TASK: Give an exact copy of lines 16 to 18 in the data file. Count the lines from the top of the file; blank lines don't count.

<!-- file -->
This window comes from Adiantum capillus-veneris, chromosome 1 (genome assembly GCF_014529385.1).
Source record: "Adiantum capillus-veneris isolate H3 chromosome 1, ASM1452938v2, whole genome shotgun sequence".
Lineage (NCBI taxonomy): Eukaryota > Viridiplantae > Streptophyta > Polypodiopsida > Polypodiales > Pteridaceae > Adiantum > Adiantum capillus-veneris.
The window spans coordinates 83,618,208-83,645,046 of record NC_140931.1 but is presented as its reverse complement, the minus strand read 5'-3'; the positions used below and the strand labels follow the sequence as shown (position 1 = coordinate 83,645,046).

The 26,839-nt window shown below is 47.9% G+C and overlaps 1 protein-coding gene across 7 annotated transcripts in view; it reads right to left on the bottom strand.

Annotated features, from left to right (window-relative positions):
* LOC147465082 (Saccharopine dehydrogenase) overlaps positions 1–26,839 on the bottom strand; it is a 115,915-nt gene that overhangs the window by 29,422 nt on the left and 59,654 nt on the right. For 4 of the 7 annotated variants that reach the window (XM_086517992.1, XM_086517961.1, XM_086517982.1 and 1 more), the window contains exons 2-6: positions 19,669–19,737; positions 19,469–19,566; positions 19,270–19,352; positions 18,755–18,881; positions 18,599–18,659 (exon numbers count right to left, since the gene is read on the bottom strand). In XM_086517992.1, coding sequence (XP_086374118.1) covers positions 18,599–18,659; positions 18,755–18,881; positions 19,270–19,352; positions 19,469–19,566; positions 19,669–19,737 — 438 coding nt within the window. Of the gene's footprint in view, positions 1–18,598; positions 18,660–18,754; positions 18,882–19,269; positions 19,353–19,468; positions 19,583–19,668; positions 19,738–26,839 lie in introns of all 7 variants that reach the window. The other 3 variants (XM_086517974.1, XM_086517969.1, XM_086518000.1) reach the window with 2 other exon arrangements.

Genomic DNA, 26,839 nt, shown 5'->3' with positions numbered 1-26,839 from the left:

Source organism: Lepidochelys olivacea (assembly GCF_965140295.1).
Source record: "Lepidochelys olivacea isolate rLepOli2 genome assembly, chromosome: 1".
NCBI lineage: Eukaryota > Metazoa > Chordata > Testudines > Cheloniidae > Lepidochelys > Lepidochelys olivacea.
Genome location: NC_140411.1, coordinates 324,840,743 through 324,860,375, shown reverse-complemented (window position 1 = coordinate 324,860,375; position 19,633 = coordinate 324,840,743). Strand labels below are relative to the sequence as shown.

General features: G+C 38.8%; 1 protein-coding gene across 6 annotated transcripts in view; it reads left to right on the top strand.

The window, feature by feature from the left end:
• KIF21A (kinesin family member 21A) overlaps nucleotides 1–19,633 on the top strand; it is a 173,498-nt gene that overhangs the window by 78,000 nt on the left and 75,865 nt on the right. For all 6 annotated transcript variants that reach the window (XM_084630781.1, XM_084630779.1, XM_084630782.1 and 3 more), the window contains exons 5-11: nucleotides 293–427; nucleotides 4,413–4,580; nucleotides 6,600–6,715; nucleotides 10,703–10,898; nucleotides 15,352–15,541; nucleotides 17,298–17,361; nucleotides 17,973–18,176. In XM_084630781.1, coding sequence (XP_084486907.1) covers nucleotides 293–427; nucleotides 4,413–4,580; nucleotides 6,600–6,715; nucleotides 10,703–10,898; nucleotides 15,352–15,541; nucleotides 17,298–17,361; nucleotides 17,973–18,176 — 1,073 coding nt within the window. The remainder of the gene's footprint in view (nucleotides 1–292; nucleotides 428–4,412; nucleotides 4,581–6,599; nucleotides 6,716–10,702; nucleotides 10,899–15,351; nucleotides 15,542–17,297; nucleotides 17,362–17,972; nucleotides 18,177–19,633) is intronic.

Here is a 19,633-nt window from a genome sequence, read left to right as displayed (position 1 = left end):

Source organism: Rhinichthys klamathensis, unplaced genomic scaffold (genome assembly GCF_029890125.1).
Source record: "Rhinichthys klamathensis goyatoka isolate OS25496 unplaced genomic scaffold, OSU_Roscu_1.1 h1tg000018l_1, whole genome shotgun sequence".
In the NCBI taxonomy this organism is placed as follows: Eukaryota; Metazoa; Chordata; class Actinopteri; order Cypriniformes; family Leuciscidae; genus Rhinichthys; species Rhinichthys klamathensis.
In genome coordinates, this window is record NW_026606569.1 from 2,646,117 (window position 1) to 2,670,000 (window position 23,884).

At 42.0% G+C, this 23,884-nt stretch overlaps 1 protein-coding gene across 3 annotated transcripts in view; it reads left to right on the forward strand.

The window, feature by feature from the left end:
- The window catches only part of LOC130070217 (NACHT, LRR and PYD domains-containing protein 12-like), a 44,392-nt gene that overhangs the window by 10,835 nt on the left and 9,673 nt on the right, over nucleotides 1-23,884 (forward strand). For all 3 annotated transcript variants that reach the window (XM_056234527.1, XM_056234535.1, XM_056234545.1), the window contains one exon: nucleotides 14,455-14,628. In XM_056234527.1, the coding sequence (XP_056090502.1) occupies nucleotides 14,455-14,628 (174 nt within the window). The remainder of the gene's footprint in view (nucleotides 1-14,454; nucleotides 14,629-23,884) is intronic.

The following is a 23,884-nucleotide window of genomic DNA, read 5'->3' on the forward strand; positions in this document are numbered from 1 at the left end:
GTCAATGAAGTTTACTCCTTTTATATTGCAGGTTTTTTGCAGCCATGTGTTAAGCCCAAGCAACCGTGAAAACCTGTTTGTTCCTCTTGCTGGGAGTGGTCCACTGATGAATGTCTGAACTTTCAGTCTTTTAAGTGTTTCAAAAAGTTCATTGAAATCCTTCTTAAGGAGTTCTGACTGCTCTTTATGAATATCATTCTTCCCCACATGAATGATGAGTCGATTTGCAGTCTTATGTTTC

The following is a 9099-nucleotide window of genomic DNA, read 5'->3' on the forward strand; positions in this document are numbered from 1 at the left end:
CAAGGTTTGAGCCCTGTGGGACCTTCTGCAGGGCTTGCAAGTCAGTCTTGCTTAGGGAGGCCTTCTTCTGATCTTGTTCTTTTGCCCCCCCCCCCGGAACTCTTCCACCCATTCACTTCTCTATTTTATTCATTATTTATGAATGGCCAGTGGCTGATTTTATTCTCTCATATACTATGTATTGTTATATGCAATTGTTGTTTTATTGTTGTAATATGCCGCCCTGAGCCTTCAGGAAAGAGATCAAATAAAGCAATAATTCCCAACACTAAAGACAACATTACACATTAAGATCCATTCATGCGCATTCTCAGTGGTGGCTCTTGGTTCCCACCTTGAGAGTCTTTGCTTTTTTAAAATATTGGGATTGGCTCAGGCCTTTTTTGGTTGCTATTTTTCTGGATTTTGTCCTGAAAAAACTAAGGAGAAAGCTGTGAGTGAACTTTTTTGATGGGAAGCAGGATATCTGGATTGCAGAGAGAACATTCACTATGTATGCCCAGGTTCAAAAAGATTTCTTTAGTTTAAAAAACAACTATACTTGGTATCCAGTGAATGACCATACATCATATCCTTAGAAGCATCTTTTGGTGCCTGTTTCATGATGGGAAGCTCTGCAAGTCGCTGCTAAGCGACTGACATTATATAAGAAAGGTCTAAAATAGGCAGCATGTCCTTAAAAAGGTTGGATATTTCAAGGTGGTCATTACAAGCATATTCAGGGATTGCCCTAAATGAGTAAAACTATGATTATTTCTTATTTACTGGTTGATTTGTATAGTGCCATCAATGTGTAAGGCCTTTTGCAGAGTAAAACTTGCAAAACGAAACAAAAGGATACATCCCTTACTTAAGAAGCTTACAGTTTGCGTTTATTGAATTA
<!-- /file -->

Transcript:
Here is a 19,633-nt window from a genome sequence, read left to right as displayed (position 1 = left end):

Source organism: Rhinichthys klamathensis, unplaced genomic scaffold (genome assembly GCF_029890125.1).
Source record: "Rhinichthys klamathensis goyatoka isolate OS25496 unplaced genomic scaffold, OSU_Roscu_1.1 h1tg000018l_1, whole genome shotgun sequence".